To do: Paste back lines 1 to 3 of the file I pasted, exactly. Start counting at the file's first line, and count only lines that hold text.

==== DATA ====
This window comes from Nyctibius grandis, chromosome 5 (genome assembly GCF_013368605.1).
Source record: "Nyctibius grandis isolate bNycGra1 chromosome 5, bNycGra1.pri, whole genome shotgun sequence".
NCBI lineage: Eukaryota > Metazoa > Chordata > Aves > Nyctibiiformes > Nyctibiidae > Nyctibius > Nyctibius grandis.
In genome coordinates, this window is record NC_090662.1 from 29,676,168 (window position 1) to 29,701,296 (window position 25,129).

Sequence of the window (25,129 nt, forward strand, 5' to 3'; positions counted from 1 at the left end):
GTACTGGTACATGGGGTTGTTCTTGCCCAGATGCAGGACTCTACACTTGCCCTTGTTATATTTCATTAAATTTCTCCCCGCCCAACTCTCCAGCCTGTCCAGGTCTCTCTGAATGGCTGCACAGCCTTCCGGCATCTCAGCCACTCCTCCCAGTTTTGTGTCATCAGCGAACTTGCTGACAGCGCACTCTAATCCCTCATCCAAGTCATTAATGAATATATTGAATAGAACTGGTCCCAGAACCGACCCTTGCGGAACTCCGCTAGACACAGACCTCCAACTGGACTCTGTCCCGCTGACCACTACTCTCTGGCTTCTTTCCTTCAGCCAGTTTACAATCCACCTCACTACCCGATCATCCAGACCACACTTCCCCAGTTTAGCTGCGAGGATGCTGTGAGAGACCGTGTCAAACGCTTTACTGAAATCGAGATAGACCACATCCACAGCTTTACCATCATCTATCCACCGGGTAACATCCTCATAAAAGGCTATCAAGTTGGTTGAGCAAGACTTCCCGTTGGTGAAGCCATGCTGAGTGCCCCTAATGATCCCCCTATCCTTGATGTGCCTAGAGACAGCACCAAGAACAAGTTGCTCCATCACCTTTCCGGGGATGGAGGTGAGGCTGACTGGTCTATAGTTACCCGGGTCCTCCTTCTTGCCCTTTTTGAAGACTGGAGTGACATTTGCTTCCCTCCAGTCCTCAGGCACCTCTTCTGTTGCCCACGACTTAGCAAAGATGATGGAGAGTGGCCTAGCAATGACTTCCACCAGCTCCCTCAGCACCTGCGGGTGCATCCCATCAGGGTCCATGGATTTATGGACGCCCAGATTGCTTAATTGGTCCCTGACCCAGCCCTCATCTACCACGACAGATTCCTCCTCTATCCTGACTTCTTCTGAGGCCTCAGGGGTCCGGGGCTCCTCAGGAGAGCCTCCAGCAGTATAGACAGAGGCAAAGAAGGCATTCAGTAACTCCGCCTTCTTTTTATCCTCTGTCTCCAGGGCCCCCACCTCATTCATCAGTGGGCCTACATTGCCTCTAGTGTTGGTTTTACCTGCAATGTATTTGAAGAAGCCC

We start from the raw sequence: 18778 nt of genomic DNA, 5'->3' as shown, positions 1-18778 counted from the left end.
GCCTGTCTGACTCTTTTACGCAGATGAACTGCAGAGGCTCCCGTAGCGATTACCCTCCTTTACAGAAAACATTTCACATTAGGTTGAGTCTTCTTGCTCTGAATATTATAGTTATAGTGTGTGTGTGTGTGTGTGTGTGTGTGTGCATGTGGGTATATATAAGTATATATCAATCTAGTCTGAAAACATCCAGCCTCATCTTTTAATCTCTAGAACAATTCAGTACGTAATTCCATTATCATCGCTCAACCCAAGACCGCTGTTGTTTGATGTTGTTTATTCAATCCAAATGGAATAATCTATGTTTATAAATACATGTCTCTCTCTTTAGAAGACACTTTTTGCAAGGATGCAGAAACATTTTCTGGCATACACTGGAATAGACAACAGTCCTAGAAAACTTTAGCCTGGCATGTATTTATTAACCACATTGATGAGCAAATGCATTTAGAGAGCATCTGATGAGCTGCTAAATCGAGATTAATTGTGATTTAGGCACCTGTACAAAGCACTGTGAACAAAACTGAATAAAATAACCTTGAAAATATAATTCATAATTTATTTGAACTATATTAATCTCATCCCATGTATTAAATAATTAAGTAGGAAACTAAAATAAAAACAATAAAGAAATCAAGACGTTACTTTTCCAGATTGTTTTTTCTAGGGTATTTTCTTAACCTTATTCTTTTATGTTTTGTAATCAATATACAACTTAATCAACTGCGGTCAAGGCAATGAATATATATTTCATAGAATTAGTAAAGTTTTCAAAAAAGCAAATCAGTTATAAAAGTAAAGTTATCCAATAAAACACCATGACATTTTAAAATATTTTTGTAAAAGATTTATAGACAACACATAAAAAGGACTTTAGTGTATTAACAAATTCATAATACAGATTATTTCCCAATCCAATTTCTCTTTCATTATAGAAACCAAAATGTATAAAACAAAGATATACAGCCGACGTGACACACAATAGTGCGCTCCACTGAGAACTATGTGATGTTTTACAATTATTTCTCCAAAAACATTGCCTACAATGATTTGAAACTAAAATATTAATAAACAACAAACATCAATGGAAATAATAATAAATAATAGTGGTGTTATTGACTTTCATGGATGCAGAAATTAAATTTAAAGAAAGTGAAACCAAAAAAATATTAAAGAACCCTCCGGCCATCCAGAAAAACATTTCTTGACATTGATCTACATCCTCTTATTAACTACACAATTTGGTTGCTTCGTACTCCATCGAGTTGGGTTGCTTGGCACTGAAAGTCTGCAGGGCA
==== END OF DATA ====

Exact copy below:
This window comes from Nyctibius grandis, chromosome 5 (genome assembly GCF_013368605.1).
Source record: "Nyctibius grandis isolate bNycGra1 chromosome 5, bNycGra1.pri, whole genome shotgun sequence".
NCBI lineage: Eukaryota > Metazoa > Chordata > Aves > Nyctibiiformes > Nyctibiidae > Nyctibius > Nyctibius grandis.